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  1. #1
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    Question Need Bridgeport mill table advice

    I bought myself a Bridgeport mill, series 1. I'm in the process of rebuilding it. Not in bad shape but was coated with cosmoline and everything has to come apart. Today I slid the table off and cleaning it up I thought I would just sight down the ways and low and behold it has a bow to the table. Top of table and ways are bowed close to .010 on a 42" table, end being down and the middle high. The saddle shows wear on the outside not on the center, matching the table bow.
    To me this indicates that the table has been bowed form the beginning, hard to imagine from Bridgeport. The power feed circuit board is dated Mar 15, 1974, so not that old.
    Any sound advise would be greatly appreciated!

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    that doesn't sound good! one thing that comes to mind, cast iron, even a decent casting, is something of a "live" material, being non-homogenious and multi phase (not electrical phase, crystal structure). It is possible that a particular casting may change/warp in the months following manufacture.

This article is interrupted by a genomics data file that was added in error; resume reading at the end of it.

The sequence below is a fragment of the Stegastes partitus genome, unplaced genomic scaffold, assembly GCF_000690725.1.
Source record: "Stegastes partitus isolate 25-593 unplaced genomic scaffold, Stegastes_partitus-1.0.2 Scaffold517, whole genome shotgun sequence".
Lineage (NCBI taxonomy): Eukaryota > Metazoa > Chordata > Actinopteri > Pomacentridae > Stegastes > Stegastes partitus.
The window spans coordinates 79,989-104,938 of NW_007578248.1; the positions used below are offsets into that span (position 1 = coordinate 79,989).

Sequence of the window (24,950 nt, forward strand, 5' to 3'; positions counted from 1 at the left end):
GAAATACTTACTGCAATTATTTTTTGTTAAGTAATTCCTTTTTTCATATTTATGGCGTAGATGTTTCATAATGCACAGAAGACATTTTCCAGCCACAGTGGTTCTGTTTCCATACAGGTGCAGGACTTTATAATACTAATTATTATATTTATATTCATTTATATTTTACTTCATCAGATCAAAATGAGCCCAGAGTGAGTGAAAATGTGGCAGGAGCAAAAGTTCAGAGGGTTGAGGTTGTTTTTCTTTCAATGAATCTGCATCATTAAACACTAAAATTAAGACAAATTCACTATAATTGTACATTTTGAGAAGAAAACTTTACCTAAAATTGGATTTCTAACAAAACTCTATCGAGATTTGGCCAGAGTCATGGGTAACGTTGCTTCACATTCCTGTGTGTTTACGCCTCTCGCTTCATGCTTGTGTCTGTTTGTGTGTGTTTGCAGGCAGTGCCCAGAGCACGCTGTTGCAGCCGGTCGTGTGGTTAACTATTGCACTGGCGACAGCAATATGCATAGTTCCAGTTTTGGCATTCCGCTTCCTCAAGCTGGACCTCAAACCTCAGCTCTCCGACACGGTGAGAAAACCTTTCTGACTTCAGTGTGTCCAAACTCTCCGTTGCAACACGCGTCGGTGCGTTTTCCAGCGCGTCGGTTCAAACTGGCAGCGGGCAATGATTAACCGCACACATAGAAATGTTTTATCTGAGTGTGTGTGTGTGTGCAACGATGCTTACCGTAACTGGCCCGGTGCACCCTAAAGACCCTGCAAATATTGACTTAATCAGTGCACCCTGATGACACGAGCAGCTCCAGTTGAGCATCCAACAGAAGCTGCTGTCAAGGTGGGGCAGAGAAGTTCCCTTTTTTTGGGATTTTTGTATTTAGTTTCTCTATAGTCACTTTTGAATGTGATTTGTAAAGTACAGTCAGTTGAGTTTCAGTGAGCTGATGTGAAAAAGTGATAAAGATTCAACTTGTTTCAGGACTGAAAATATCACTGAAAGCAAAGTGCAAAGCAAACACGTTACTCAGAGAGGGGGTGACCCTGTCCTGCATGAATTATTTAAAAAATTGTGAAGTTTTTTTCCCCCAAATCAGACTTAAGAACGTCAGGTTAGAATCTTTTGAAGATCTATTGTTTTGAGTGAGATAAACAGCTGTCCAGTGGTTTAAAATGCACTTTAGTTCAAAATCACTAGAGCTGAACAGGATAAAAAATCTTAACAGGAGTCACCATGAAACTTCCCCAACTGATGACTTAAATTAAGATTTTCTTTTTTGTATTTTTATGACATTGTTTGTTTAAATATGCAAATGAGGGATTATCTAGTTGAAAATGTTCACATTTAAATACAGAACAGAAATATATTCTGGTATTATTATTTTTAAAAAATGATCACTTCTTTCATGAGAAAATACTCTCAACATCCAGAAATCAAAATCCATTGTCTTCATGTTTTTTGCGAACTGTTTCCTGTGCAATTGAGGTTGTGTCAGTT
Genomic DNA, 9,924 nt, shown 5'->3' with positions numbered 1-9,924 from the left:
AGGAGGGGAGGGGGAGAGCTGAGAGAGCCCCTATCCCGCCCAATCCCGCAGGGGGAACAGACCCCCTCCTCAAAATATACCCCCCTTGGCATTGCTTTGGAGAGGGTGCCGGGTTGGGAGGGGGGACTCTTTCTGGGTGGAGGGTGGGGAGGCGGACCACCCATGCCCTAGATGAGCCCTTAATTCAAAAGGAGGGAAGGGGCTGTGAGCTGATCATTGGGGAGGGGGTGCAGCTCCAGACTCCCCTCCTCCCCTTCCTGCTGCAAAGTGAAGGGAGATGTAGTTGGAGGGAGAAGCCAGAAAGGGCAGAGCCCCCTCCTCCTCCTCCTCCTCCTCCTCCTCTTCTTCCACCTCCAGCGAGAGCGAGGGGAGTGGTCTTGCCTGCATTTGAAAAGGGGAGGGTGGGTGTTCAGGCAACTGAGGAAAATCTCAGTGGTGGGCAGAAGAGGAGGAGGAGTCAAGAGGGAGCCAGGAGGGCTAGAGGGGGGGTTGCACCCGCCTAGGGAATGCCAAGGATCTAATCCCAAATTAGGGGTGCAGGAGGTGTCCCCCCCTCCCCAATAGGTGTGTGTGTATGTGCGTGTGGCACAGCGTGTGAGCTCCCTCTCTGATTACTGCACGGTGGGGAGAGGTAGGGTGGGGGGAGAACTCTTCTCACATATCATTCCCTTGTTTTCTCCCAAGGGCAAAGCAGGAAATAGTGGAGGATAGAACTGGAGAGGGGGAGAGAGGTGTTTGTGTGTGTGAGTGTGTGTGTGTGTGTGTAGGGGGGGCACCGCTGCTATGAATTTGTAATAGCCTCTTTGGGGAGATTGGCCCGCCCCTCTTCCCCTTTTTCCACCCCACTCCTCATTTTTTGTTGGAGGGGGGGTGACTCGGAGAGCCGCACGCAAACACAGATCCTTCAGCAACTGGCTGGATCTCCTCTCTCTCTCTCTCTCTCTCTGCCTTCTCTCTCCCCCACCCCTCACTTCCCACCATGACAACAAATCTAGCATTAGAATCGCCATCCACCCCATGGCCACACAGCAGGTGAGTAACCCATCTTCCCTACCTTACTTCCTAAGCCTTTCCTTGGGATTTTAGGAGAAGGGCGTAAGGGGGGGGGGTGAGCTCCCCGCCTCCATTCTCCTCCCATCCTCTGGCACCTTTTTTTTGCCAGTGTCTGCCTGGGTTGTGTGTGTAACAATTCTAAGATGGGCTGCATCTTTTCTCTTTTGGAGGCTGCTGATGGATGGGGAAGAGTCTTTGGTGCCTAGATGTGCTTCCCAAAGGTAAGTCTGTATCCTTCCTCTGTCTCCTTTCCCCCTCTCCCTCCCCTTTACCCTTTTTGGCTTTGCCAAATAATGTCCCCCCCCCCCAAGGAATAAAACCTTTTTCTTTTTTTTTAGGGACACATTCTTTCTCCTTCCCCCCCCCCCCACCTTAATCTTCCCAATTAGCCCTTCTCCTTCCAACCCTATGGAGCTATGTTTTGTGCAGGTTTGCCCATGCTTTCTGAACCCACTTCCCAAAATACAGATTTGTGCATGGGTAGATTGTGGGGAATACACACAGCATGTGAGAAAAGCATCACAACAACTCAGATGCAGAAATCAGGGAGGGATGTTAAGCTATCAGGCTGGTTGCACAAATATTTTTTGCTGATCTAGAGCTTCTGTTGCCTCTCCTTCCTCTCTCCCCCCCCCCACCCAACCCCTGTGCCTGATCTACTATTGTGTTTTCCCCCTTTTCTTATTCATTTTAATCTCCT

I would also look for signs of impact or other damage that could account for that.

    I think you are best off getting another table, trying to fix that sounds liken a terrible idea.
    would double check everything however to be certain, how are you checking? do you have a surface plate large enough, or are you using a straight edge? is it one end or both? guess it doesn't mater that much, but do triple check.

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    Someone here did some testing to prove that tightening, or for sure over tightening the tee slot nuts will peen the metal in the groove, expanding the top of the table lengthwise, causing the bow you see.